Endothelial cells adhesion molecules are partly responsible for the distinct organ distribution of cancer metastases. Dipeptidyl peptidase IV (DPP IV) expressed by rat lung capillary endothelia is shown here to serve as an adhesion receptor for rat breast cancer cells and to promote lung colonization. In solid-state or rosetting adhesion assays, breast cancer cells bind to wtDPP IV and rDPP IV with high affinity. Adhesion is blocked by anti-DPP IV mAb 6A3 and competitively by soluble DPP IV. Similarly, the ability to colonize the lungs is impaired when tumor cells are incubated with soluble DPP IV prior to tail vein injection. The tumor cell ligand for DPP IV is cell surface-associated fibronectin (Fn), visualized as randomly dispersed stipples. These stipples represent polymeric Fn that can be precipitated by immobilized DPP IV from breast cancer cell lysates. The binding interaction between polymeric Fn and DPP IV is blocked by anti-Fn antiserum, but is unaffected by soluble plasma Fn (pFn) and, thus, can happen during hematogenous spread of cancer cells at high pFn concentrations. The presence of high affinity Fn-binding receptors (e.g., integrins) on many cancer cells, and the ability of these receptors to capture Fn molecules upon which self-association to high-molecular-weight polymers can occur, suggests that vascular arrest mediated by DPP IV/Fn-polymer binding might be a relatively common mechanism of metastasis to the lungs.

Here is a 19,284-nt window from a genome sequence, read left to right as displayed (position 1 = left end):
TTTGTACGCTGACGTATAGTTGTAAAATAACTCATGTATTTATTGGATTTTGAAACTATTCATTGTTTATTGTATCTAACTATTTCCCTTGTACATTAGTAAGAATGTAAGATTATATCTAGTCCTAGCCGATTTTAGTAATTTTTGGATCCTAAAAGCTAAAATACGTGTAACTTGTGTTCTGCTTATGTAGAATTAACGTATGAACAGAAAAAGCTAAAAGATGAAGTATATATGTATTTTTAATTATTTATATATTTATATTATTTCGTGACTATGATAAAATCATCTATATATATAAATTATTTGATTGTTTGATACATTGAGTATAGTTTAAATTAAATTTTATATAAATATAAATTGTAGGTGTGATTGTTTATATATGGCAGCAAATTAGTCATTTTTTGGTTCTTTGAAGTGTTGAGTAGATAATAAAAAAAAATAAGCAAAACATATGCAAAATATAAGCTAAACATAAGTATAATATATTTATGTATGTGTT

|Publication status||Published - 1998 Mar 20|
All Science Journal Classification (ASJC) codes
- Molecular Biology